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Cruel… June 19, 2009

Posted by astralwicks in Cinema, Cricket, crime, india, Mass Media, Media, People, t20 world cup, victim, viewership.
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…every which way.

A man allegedly rapes a woman working at his house. The channels go berserk calling her a ‘naukrani’ or ‘naukar. The heinous allegation almost being mitigated by the social position and of the girl and the nomenclature of her profession.  The media of the biggest democracy in the world doesn’t extend basic courtesies to victims of crime. In this case however they extended the same to both parties. For so long considered the repository of all things promiscuous – the film actor now has proved that he or she is indeed a vile, licentious animal that preys.

The perpetrator of this crime – Shiney Ahuja had to strangely be barefoot. That is the rule in India. An accused can’t wear shoes. What do shoes and guilt have in common? No idea. Anyways he still has to be chargesheeted, the case fought and the sentence delivered – a long way from now, some years probably – but why can’t he wear a shoe or a chappal for that matter.

India’s loss at the T20 World Cup. Another instance of the mob fury. Cricket is a sport. Cricketers are not gods. You win some and you lose some based on your strategy. Like petulant schoolboys with no emotional anchor finding solace in somebody else’s victory, they came out on the streets and burned the captain’s effigy.

It is not the mob alone that is to blame. It is the incessant analysis and counter – analysis, by ‘I-know-better-than-you’ ex-cricketers, who have to justify their payments, who hype the match and then impute reasons where there are none.  The self-feeding hype machinery of all media has to strike a balance between reporting responsibly and viewership targets.

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Comments»

1. Vinod Sharma - June 19, 2009

The real mob these days are the media. And their frenzy is everywhere, unlike the localised one of a physical mob. And it is competitive. Sab paise ka khel hai.

2. V - June 19, 2009

very true astral… its a sad situation… we seem to be going ‘the network’ route very fast…

3. Indyeah - June 19, 2009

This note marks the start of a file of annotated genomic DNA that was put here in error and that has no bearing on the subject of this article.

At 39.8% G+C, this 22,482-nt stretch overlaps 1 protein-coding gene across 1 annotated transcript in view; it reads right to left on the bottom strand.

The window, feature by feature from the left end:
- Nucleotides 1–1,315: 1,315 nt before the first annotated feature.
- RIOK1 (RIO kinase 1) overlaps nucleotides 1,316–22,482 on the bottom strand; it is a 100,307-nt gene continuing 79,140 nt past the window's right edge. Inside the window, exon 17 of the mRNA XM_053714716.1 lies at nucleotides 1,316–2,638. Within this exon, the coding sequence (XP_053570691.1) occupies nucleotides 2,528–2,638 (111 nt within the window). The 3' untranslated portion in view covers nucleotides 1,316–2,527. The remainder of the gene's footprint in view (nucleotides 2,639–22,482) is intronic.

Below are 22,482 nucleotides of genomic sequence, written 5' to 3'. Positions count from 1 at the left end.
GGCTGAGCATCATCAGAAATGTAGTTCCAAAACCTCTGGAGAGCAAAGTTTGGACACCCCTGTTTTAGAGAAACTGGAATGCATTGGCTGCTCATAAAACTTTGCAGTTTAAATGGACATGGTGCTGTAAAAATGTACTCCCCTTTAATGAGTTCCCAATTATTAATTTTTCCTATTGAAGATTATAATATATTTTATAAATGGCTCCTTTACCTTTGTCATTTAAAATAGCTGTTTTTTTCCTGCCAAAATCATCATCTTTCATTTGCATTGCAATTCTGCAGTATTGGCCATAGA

Extremes..that’s the only way we know how to live..

that….and the fact that we just cant get over the class/caste/identity thing ..

the media ?
vultures!

4. astralwicks - June 20, 2009

@vinodji – like they say ‘who will watch the watchmen’?

@v we are already looped in the network

@indyeah – we are using ‘we are like this only ‘ as an excuse to settle personal and social scores. strange that we bristle at attacks on us in australia or other countries while routinely attacking others on the flimsiest of reasons. yes – there is less and less sanity every day – it is faux news at best.

5. Anshumali - June 20, 2009

God knows the maid in this case might turn out to be a trend setter ;-) …and lots of othrs might follow her (path to fame and sum quick bucks).
Wish justice is prevailed and media stops posing as a peusdo judiciary and let law take its own course.

Feudalism is not out as yet….our own de-facto law implimenting agency still follows the Fuedal norms (read in history that some social reformers had abolished it – seems corrections are required in History books) but its traces are still pretty evident.

God one day and devils the other day…the cricketers must have got used too of all this. They must have started following “we are professionals and we work for money…if you need loyalty hire Dogs.

6. supichka - June 22, 2009

A balance you say? Between media’s responsible reporting and viewership targets? Aah…if only they remembered that journalism is less about viewership targets and more about fair, unbiased, responsible reporting.

But it seems that’s still a way off. A friend who completed her Journalism course a year ago and joined a news channel, now wants to do an MBA and focus her energies in business. Her reason – She is disillusioned. She thought being a journalist would entail responsible reporting, and bringing to light social issues among other things. But all they wanted was sensationalism that’ll grab the maximum eyeballs. As for business, unlike news channels, at least they’re upfront about only wanting profits.

Sensationalism and hype are now the norm. Question is –

‘Who watches the watchmen?’

– and makes them accountable?

7. astralwicks - June 23, 2009

@anshumali – welcome to the blog. Still some time to figure out Shiney’s case although prima facie he seems to be in a mess. our cricketers are not robots – they can have a bad day. We must live with that.

@supichka – even the most balanced have an agenda. increasing paranoia if you ask me.

8. Indian Homemaker - June 27, 2009

While cricket hero worship with garlands or shoes does not bother me as much, I fear society’s and media’s analysis of crimes against citizens must be very traumatic for the victims and their families. Sometimes it seems we treat all such news as malicious gossip…
:(

9. astralwicks - June 27, 2009

@indianhomemaker – we hang people before the jury is out – makes for sensational viewing – the debate, the counterpoint, the anger – a potent potpourri of salacious details – a brief satisfaction before we move onto something more scandalous or shocking.


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